The Evolution of Trading Methods
How we trade the financial markets has experienced drastic and dynamic changes over the years. These changes are mainly as a result of amendments in rules and regulations as well as technological advancements. To understand just how far back trading goes, the first forms of trading between people began during the Stone Age, around 2.6 million years ago, when people traded stones, which were thought to hold intrinsic value. People then evolved into trading commodities, such as livestock, metal, salt, rare stones and more. Eventually, people began trading all kinds of other physical goods, such as clay pots, tools, shells and metal coins. This evolution formed the basis of the beginnings of the stock exchanges as we know them today.
Bourse of Antwerp
The first physical commodity exchange, which was explicitly built for that purpose, was the bourse of Antwerp which was created in 1531, before the invention of stocks. The building fell into disuse during the 17th century but was then restored to be used as the Antwerp Stock Exchange from 1872 to 1997. Brokers and money lenders met at the building to do business, however, at that time, no bonds, promissory notes or real stocks were dealt.
Beginnings of the Global Stock Market
Although the East India companies of the 1600s started selling stocks, which paid dividends from proceeds earned via voyages across the globe in search of wealth in foreign lands, the securities markets mostly started with speculative trading via new government issues. In 1773, London formed its first official stock exchange. During the 1780s, a Japanese rice trader, Munehisa Homma, invented candlestick patterns to help predict rice market price movements. In 1791, the US followed suit by opening its stock exchange, which was located in Philadelphia and then, in 1871 the New York Stock Exchange was formally constituted.
Public Trading of Securities
The public started purchasing and selling securities sometime around the late 19th century. Small businesses, known as “bucket shops,” located in major cities throughout the US, provided a place where individuals could go to trade securities. These shops eventually were put out of business after the 1929 Stock Market Crash. Following the crash, the modern markets were reconstituted in the 1930s as strictly regulated exchanges.
The sweeping regulations implemented by the Security and Exchange Commission (SEC) aimed to prevent another major market crash. Various regulations, which are now still key rules that today’s markets still operate under, such as prohibiting trading on insider information, were created by the SEC after the 1929 market crash. In 1971, the National Association of Securities Automated Quotation (NASDAQ) system was created, giving birth to the electronic “Over the Counter” (OTC) market.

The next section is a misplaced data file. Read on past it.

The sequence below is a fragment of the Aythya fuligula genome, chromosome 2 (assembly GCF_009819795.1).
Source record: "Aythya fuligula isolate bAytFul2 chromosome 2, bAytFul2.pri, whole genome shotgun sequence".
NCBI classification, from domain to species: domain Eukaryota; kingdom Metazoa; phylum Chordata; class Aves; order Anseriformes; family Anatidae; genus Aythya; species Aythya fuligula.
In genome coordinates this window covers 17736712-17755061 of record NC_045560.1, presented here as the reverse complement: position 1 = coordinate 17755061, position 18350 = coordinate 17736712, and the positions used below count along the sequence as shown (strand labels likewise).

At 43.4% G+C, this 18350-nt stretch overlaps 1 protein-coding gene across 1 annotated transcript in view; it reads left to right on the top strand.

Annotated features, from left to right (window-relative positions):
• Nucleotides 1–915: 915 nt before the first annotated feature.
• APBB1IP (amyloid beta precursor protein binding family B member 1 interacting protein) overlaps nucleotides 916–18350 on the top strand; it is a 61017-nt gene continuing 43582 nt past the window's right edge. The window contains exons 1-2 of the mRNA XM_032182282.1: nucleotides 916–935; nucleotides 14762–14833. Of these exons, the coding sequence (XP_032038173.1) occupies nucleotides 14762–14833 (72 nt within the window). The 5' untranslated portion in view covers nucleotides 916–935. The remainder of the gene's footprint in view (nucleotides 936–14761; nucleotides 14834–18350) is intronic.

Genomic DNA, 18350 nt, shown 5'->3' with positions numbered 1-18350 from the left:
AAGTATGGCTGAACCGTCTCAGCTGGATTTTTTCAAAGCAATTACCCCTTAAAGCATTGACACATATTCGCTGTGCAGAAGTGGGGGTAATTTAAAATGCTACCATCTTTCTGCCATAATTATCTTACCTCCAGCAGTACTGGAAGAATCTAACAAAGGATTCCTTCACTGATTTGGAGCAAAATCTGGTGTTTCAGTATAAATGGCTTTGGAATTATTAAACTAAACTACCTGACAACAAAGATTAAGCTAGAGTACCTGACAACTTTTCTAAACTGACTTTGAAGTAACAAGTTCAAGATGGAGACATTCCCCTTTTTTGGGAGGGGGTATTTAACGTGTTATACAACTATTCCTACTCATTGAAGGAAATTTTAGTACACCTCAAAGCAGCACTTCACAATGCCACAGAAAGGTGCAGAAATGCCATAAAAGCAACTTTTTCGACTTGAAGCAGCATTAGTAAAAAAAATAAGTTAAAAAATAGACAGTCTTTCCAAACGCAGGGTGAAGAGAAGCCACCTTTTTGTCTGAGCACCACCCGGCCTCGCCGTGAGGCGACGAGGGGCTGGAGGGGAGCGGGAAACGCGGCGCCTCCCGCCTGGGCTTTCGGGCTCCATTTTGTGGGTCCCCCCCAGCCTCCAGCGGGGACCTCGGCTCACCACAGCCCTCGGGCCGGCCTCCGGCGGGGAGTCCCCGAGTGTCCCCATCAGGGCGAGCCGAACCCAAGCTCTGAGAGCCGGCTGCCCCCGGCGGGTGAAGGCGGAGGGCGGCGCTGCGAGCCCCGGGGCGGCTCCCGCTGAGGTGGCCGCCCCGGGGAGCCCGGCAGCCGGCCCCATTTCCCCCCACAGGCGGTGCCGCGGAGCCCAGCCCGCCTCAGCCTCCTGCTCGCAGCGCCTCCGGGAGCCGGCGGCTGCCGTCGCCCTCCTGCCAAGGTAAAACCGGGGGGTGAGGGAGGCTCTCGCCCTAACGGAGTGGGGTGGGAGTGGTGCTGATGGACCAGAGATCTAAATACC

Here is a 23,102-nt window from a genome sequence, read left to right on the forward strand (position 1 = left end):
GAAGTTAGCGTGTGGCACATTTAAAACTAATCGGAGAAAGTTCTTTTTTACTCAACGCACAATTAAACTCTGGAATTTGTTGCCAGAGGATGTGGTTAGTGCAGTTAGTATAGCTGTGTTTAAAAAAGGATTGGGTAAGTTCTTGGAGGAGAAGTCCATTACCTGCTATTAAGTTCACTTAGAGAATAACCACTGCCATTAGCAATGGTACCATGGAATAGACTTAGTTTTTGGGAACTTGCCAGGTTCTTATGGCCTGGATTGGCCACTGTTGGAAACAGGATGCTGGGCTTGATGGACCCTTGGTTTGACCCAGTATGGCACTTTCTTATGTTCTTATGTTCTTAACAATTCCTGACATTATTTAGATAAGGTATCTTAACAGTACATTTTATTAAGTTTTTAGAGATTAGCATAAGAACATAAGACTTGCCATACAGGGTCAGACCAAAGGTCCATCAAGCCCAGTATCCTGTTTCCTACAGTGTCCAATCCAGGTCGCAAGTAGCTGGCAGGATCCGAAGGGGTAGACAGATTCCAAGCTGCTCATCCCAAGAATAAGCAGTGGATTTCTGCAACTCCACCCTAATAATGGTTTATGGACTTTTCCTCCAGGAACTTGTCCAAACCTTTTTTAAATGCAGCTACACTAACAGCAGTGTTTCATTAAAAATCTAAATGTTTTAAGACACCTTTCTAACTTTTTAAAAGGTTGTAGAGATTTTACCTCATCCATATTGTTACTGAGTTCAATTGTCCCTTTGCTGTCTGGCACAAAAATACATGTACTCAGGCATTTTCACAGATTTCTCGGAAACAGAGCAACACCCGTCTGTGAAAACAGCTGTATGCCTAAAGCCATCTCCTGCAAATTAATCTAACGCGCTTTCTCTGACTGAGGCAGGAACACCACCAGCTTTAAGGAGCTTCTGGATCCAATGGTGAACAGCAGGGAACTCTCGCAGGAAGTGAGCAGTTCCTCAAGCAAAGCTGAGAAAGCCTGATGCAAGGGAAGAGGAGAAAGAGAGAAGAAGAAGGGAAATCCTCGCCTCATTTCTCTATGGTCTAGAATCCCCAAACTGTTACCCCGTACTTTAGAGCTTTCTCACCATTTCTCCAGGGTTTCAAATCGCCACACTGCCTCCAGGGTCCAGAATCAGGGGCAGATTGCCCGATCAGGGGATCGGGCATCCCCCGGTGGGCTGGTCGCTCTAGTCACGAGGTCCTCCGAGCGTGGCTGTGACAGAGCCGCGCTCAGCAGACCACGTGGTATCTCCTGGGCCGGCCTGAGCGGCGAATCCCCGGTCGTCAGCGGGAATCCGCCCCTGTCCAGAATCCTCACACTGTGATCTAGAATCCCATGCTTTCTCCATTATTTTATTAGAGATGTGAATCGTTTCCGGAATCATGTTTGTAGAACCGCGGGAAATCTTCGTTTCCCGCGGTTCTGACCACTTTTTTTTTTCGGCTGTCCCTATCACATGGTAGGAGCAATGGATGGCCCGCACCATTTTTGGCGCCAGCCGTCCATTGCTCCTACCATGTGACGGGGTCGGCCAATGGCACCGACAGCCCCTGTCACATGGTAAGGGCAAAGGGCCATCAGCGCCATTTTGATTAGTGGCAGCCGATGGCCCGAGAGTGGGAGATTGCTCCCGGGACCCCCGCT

Trading on OTC markets
OTC markets do not use physical stock exchanges, where requirements for having a stock listed are stricter. OTC trading was generally executed through telegraph, telephone or leased private wire. However, now, due to advancements in technology, traders use computers to connect electronically to OTC markets. Generally, this is done through the Internet or direct electronic connection.
Advancements in Computerized Trading
With advancements in computer technology, came the evolution in how markets were traded. Eventually, traders gained the capability to make trades directly from a personal computer in the comfort of their own homes or offices. Also, now traders do not have to download any type of software to trade on a personal computer since many brokers offer browser-based platforms which allow an investor to access a trading website where trades can be executed.
With the development of mobile devices, brokers began offering access to trading platforms through mobile apps. This enabled traders to conveniently monitor markets and execute trades from anywhere they have access to the Internet via their mobile devices.
Along with advancements in computerized methods for manual trading, technological advancements began opening the door to algorithmic trading. Through the use of advanced algorithms, trading bots began offering traders the option of engaging in automated trading. The trading bots continuously analyse large amounts of historical price data as well as current market conditions to identify profitable trade setups. Once a profitable trade opportunity presents itself and has been pinpointed by the trading bot’s algorithm, the software will automatically execute the trade on behalf of the investor.
From the evolution of automated trading bots came the development of black-box trading software. These trading bots utilize fixed, proprietary trading parameters and rules to identify profitable trading opportunities. Due to their proprietary nature, black-box trading bots keep their trading strategies secret and each system is unique and protected from public scrutiny.
Variety of Choices for Traders
Due to the forward evolution of trading markets, investors today have a variety of choices on how they choose to trade. Whether it is through manual computerized trading, personally customized trading bots or black-box trading, investors will need to carefully consider the advantages and disadvantages of each type. One’s personal financial goals, trading objectives and tolerance for risk should be taken into consideration. Once you have found your preferred trading method, you can then step into the trading arena to make your trade.